The night before Joyce and Steve Koenig visited Mount Evans with their daughter and her boyfriend, they went to recreation.gov and purchased a vehicle ticket.
On July 22, the Koenigs, who live in Lakewood, and hundreds of others visited the Mount Evans Scenic Byway, stopping at Mount Goliath, Summit Lake and/or the summit parking lot along the way. Many of the parked vehicles had various tags or reservation receipts displayed on their front dashboard or windshield — proof that they were OK to park at a given fee area.
When the scenic byway reopened for vehicle traffic on June 4, the U.S. Forest Service and its partners instituted a timed-entry reservation system for those parking in any fee areas between 8 a.m. and 6:30 p.m.
The road itself is free to drive on, although motorists are asked to stop at the welcome station first. More than 700 vehicles have opted for a drive-only experience thus far this summer.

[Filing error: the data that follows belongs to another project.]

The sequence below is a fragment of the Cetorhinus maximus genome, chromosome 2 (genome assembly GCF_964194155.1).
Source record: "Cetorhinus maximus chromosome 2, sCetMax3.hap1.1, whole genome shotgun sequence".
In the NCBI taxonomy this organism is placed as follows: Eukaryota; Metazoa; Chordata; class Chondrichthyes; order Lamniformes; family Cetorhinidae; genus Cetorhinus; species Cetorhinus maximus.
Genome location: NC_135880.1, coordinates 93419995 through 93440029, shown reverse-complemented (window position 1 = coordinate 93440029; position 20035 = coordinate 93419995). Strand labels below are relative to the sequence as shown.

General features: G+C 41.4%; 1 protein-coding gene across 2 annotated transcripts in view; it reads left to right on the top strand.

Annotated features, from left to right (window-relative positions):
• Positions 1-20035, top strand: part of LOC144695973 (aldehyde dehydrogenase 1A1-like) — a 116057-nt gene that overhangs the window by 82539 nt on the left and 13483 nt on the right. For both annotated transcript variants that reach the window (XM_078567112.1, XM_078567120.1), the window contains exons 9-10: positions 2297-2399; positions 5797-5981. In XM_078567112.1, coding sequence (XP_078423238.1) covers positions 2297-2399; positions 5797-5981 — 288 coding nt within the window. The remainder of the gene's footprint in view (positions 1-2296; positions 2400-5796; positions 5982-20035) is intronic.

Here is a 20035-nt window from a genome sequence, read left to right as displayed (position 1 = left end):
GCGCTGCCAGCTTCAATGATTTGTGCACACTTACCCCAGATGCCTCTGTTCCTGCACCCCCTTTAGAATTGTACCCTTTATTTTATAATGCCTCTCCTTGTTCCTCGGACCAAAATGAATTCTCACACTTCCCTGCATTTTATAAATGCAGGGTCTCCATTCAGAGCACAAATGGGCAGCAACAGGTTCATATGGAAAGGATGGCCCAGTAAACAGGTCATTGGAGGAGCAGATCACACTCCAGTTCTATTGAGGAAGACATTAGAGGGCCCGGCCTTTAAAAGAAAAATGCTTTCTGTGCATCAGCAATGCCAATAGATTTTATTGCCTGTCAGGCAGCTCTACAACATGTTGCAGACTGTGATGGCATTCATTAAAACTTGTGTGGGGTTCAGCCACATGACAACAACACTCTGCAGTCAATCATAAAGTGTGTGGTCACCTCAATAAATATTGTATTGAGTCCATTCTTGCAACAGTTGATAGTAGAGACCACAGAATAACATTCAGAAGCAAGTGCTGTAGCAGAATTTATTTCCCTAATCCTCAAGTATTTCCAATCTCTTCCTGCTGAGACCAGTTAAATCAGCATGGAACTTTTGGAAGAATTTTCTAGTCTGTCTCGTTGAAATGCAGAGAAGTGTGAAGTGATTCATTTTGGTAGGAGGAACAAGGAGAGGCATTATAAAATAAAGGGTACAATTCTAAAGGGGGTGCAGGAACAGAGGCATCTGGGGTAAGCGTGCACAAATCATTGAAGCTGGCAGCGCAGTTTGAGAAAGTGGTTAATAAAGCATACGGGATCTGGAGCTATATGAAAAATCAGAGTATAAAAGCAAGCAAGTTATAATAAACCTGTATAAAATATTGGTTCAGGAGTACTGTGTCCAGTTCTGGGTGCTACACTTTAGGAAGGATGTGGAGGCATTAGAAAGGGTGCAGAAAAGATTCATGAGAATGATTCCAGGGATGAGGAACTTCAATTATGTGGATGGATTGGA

U.S. Forest Service spokeswoman K. Reid Armstrong said the new system, which is on a trial basis for the summer, has been working well thus far. It’s reduced parking issues and overcrowding at the trailheads, she said, and there’s been less resource damage throughout the area.
It’s also alleviated a lot of money-handling at the welcome station, helping vehicles to get onto the scenic byway more quickly, she said.
In fact, Armstrong said USFS saw more vehicle ticket sales in June 2021 than in June 2019 — 12,191 versus 10,783. However, she said the June 2021 numbers could include people buying for July dates in advance, as the site allows sales up to a month ahead of time.
She said the USFS will have a better idea of overall traffic counts and usage at the end of the season, and it and other agencies will decide over the fall and winter whether to continue the reservation system next summer.